like is there a reason to think that that isn’t the way it should go for all
these other people? Like for anyone in general who is—insofar as manipulation
is a really big part of their job, kind of for the reasons that you describe
in your book, which is that if you were manipulating people, you wouldn’t want
to know you were doing it—you’d want to have the elephant hide that from you,
right? And so why not think that people are actually going to be better at
doing this manipulative stuff if they’re not too aware, either. Maybe nobody
In some sense, you know, there’s three major strategies we could take here.
One is we could decide that, you know, you can’t handle the truth. Tell that
to the world. You know, let’s not go find out the truth about these things
because nobody can handle it and it doesn’t do the world any good. Let’s just
not look at this stuff. That’s one potential stance you could have with
respect all this stuff: Let’s just not find out.
Another stance you could
have is, Let’s find out and tell everybody, or anybody who wants to know. So
that’s relatively simple: You publish the book, you let anybody read it, you
write it in simple language, you feel free to give talks to anybody who
invites you, etc. And you just decide to tell everybody. And you hope, or have
an expectation on average that’ll be good idea. But you’re not that sure about
any one case.
The third kind of strategy is, you have to make
context-dependent decisions about who to tell and who not. And tell them in a
way that they won’t tell other people that you didn’t want to hear. You’d have
to be esoteric, as many of the ancient intellectuals were. So that would be a
lot more work, right? You couldn’t just publish a book, you might have to
publish papers in different journals for different disciplines using different
languages, or maybe send, you know, private essays to different people. And
then make them swear not to tell other people or, you know, coordinate on
different groups who figure out who— You’d have to figure out who is the group
that is going to benefit the world by hearing this, and who is not.
you know, that’s a lot of work to figure out who you should tell and who you
should not. And that’s also a lot of work to figure out how to only tell some
people and not others. And that third strategy just seems crazy-hard. And I’m
lazy, so I didn’t take it. And I didn’t want to take the first strategy
because it looks like the second one is better than the first. You know,
that’s my positive guess.
But you know, it makes sense to me that you would say the things you’ve said,
because you’re interested in this topic. I’m just— I’m asking about, as you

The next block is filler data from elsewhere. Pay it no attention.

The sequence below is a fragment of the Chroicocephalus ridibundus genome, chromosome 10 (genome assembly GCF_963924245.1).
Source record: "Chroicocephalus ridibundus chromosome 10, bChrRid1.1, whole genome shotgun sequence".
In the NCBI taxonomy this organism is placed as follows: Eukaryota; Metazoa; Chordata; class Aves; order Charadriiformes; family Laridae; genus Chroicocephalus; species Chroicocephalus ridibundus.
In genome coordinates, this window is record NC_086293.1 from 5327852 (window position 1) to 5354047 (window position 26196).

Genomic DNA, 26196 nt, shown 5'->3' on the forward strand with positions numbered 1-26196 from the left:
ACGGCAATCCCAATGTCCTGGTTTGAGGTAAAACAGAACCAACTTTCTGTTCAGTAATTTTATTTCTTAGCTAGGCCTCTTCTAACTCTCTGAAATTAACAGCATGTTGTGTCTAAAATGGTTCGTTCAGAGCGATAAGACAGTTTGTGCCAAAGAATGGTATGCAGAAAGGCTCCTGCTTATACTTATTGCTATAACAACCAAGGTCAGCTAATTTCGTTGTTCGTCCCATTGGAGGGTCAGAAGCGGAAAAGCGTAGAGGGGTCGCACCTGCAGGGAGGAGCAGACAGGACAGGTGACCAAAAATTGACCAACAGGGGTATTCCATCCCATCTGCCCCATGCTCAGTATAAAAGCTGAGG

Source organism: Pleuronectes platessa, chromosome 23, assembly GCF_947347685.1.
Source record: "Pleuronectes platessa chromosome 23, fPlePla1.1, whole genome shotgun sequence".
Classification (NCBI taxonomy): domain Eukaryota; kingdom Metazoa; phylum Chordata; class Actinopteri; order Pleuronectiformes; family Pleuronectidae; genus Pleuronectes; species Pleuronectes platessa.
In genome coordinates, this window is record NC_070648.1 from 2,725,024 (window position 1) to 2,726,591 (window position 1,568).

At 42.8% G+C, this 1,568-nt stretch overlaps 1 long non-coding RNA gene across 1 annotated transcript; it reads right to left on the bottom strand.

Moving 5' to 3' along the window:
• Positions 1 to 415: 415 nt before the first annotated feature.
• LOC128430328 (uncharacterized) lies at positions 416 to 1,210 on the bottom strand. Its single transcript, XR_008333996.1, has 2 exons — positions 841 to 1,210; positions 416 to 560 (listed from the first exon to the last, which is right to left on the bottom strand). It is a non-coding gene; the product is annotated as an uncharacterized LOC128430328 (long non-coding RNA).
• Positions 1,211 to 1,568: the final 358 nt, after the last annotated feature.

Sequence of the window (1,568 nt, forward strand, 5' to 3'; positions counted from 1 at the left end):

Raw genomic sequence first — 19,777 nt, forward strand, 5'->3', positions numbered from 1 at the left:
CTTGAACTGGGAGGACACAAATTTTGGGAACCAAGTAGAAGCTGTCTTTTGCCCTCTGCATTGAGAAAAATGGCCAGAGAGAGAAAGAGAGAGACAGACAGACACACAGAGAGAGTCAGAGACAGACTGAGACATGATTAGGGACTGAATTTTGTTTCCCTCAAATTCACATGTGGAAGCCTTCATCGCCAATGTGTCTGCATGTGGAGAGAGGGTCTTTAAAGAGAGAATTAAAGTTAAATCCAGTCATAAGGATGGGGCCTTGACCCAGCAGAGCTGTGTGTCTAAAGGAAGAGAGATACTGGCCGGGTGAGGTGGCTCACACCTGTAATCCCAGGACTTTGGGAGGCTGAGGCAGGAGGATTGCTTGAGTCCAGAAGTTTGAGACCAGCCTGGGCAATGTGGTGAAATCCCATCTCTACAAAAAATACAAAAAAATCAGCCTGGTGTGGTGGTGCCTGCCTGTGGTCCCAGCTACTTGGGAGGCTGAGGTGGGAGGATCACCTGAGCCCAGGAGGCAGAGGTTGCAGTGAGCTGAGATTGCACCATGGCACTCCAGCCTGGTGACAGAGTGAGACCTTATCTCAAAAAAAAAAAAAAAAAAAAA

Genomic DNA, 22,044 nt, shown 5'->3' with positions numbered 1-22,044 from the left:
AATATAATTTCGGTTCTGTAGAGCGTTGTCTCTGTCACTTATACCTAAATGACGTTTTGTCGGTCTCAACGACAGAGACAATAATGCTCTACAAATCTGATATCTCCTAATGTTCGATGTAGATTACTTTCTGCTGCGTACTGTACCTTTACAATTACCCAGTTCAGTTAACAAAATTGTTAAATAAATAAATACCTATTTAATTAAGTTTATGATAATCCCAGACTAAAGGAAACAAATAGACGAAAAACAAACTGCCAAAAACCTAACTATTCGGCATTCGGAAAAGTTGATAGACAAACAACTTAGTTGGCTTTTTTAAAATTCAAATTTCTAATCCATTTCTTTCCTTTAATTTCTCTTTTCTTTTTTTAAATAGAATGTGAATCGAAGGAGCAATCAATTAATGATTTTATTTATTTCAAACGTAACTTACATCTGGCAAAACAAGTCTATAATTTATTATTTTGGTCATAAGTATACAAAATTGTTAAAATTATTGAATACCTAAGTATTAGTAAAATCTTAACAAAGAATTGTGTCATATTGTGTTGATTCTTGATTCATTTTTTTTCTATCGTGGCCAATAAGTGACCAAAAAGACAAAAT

put it, how this information might be actionable. And you were first saying,
well, it’s— You had a phrase for this—the action upshot, or some phrase—that
you’re always wanting me to say. What’s gonna, what’s gonna come of this?
Anyway, you know, maybe ordinary people, it can’t change how they live their
lives but it’s relevant for intellectuals.
And I’m like, Okay, but for
the intellectuals, is it going to change how they live their lives or do
anything? And you’re like, Well, you know, maybe…
It’s going to change how they recommend policy.
“…insofar as how they recommend policy. And then I say, Okay, how is it going
to do that? And you gave me the analogy of the agent and the lawyer, where
they’re the agent, they’re like, they’re taking on themselves the kind of
deceptive activity and allowing the client to remain naive. And then I say,
But in those cases, I actually think the argument of your book reapplies,
which is that it’s to the advantage of people who do that to be a little bit
unaware of how the sausage is being made inside their own brains, right? Where
they’re able to manipulate, and whatever…
Managers, right? Managers are
quite manipulative, I think often, but they wouldn’t like to think of
themselves as being so manipulative. And so part of what makes them such good
managers is that they’re even more self-deceived about how manipulative they
are. And so I’m not sure if your book is useful for them either. So it’s an
I think, I mean— Actual lawyers do actually know better how trials go. They
know how legal negotiations go. They are more honest, in fact, about actual
law and legal process. That seems just true to me. And certainly book agents
do actually know more about how negotiations with book publishers will go and
what will be sellable and what won’t, and, you know, what they say they want
but what they really want, and perhaps what clients also say they want and
what they really want.
And they are more aware of these things. And they
do take those things into account more in their negotiations on the behalf of
either publishers or clients, authors. That’s— I think that’s just true about
the world. Yes, agents who specialize in a particular area are more honest
with themselves, at least, about how that works.
You might also think, though, that those people have like a greater need for
preserving at least some idealism about the process. So that they have some
kind of a guide in their own minds as to what direction they’re heading in,
right? As to like, so that it doesn’t, you know, get fully corrupted by…
I think pretty much all professionals, at least in their own mind, draw some
lines, and they say, I will not cross these lines. And they kind of need to do
that as a general matter of self-respect. They do not want to see themselves
as someone who would do anything for a client or for money per se, right?
Nevertheless, they will go farther than their clients think they would. That
is, you know, their lines they draw for themselves are not quite as
constraining as clients might wish, if they thought about it. They are more
realistic about such things.
We should stop there.